by John Kennedy from The Palmateer Vol.IV, 2000

OK, what is it? I have driven past Coconuts, an upscale lawn and patio furniture store, many times. I noticed a palm out front that seemed unusual but I was always on my way somewhere else. Besides, it is sometimes imprudent to slow down on SR 60 in Vero Beach; drivers on one’s bumper are unappreciative. Eventually I stopped to get a close-up look: the palm seemed familiar, as if I ought to know, but I couldn’t name it. Central Floridians are often at a loss in identifying crownshaft palms since we have so few; they tend to be too tender to grow in this area beyond the next freeze. (OK, folks, it’s been almost 11 years since the Great Christmas Freeze of 1989, but we fear every winter that our luck may run out.)

Noted palmophiles Ed Carlson and Mike Dahme admitted they were stumped. I think we all agree that it’s a species-whatever it is– more likely to have originated Down South (Palm Beach, Broward, or Miami-Dade Counties) and unlikely to be seen so far north as semi-Arctic Vero Beach.

Coconuts co-owner Ann Clement doesn’t know what it is (“But isn’t it pretty!”) and put me in contact with the landscaper. The landscaper didn’t know the palm’s identity either, but insisted that she had dug it up elsewhere on the property and re-planted it. Prior to renovation suitable for selling pretty things for the patio, I dimly recall a dismal building offering (I believe) lawnmower repairs. Ms. Clement thinks that there is another individual of the same species on the barrier island at a site where she is working on a decoration job and says she will find out what it is. We can hope that the property owner knows.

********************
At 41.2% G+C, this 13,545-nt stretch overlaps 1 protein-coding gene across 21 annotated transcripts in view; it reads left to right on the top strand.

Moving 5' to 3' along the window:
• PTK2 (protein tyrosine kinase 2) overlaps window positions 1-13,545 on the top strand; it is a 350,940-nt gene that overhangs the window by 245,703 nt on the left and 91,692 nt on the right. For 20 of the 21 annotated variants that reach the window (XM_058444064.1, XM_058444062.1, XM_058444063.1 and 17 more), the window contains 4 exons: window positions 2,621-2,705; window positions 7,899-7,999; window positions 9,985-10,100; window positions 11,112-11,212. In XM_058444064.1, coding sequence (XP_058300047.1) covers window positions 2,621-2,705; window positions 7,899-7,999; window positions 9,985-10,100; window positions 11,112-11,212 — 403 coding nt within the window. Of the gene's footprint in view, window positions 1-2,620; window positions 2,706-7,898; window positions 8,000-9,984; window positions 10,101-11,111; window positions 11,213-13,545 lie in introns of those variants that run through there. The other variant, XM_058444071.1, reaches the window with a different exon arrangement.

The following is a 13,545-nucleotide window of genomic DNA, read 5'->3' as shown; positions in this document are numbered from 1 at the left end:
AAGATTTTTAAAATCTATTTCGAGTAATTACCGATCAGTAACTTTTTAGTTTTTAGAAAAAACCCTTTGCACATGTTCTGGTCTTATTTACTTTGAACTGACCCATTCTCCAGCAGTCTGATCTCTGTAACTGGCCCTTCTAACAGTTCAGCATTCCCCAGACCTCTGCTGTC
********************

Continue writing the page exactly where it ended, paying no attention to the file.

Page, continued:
Now, all you palm nuts out there can feel free to contact me with your identification.

NOTE: Coconuts has changed its name to The Blue Dog; its owner is now Pamela Tan.